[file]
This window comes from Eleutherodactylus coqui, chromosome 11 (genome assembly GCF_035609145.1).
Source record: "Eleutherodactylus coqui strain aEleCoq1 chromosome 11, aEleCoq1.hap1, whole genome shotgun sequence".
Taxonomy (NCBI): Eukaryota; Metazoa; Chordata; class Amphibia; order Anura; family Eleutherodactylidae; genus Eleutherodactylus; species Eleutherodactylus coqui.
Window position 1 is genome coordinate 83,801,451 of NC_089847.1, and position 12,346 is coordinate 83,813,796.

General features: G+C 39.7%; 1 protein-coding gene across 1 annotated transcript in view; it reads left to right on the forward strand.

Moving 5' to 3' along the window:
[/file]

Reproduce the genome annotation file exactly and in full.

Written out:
This window comes from Eleutherodactylus coqui, chromosome 11 (genome assembly GCF_035609145.1).
Source record: "Eleutherodactylus coqui strain aEleCoq1 chromosome 11, aEleCoq1.hap1, whole genome shotgun sequence".
Taxonomy (NCBI): Eukaryota; Metazoa; Chordata; class Amphibia; order Anura; family Eleutherodactylidae; genus Eleutherodactylus; species Eleutherodactylus coqui.
Window position 1 is genome coordinate 83,801,451 of NC_089847.1, and position 12,346 is coordinate 83,813,796.

General features: G+C 39.7%; 1 protein-coding gene across 1 annotated transcript in view; it reads left to right on the forward strand.

Moving 5' to 3' along the window: